There are many reasons to repeal the so-called ‘Pro-Life’ Amendment to the Irish Constitution. One of the most important reasons is respecting the human rights of pregnant women under international human rights law.
This is a video of the United Nations Human Rights Committee questioning Ireland in Geneva in July about its obligations under the International Covenant on Civil and Political Rights.
The Human Rights Committee asked Ireland why it was in breach of the human right of pregnant women to an abortion in wider circumstances than allowed by Irish law.
The Irish State delegation replied that Irish abortion law reflects the will of the Irish people, as determined in the 8th Amendment to the Constitution and subsequent laws.
The Human Rights Committee said that that was a completely unacceptable reason for denying human rights, and that the very core of human rights law is a safeguard against the tyranny of the majority.
After a break in the session, the Irish Justice Minister Frances FitzGerald formally withdrew the remark and accepted that “the majority will does not and can not derogate from human rights obligations.”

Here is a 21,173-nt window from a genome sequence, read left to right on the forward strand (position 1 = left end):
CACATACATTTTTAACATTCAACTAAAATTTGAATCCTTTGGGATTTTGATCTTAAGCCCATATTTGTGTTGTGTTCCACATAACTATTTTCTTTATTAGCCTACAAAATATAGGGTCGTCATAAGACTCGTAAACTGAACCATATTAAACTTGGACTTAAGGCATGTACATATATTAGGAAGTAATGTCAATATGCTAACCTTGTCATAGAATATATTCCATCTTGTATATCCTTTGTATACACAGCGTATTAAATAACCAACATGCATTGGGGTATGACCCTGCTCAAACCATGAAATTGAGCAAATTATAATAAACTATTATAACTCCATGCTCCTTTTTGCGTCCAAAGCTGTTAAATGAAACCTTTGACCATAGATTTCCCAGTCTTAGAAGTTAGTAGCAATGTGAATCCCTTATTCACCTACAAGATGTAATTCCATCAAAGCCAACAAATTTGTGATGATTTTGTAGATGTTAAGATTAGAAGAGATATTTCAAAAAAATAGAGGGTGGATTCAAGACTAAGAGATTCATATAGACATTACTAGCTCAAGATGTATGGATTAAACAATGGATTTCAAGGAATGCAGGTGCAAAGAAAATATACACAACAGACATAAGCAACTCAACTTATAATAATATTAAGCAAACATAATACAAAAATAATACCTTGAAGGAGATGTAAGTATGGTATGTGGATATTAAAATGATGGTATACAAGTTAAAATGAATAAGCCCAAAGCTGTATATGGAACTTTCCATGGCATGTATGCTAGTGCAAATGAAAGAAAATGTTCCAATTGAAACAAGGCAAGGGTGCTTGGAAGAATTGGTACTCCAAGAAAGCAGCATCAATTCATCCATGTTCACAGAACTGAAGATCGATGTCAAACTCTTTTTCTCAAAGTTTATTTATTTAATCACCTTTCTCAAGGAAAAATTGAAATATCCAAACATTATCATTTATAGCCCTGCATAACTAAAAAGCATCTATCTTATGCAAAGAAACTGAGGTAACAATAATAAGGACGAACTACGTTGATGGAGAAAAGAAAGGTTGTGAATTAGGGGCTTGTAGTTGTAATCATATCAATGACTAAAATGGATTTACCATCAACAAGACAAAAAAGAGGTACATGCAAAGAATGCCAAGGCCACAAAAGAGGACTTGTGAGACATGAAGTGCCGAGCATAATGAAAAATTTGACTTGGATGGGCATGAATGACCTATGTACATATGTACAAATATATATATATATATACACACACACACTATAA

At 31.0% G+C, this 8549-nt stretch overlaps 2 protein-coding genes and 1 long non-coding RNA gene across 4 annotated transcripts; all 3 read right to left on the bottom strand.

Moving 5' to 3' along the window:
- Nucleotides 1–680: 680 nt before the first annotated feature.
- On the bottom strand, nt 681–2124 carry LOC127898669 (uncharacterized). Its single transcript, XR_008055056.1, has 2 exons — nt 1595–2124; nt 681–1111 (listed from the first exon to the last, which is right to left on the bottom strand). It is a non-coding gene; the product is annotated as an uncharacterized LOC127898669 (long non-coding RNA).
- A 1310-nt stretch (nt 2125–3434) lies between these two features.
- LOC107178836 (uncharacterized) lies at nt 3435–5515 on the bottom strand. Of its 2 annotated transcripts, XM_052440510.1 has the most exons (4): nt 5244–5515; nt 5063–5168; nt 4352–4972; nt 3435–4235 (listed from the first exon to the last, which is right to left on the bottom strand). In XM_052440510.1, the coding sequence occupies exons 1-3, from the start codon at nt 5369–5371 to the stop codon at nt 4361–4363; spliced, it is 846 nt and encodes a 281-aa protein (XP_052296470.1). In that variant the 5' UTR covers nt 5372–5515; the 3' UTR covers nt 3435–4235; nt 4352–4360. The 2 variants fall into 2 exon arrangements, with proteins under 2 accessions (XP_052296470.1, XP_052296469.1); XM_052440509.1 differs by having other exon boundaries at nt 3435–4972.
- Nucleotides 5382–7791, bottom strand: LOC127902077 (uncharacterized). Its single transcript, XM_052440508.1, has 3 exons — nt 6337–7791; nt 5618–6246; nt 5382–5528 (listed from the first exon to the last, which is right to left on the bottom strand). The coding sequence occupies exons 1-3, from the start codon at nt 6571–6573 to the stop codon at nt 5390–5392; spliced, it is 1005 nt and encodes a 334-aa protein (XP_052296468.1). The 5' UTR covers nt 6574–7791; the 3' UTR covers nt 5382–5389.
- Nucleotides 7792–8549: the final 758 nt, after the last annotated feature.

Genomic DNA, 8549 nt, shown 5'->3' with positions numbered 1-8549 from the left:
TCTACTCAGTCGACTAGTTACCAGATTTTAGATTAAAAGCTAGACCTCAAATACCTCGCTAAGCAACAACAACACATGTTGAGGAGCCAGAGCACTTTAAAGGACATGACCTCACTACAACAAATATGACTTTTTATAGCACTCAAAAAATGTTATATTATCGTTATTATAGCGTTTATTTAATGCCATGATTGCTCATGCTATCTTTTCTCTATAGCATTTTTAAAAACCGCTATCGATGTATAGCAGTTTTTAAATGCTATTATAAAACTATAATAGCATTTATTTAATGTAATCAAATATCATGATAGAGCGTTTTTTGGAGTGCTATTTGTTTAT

This is a very significant statement, and one that is being ignored by the Irish Government at home.
But the commitment has been formally given, on behalf of the Irish Government, and we should not let them forget that as we campaign for the repeal of the 8th Amendment.
Whatever laws we pass, we should base them on human rights and compassion, and on applying reason to empirical evidence, and not on religious doctrines.
We should respect that individual ethical decisions should be made on the basis of personal autonomy and individual conscience, while not infringing on the rights of others.
We should respect that individual ethical decisions about pregnancy should be made by a pregnant woman in consultation with her medical team.
But before we can do that, we must repeal the 8th Amendment, so that our parliamentarians are free to democratically pass laws that respect the human rights of pregnant women under international human rights law.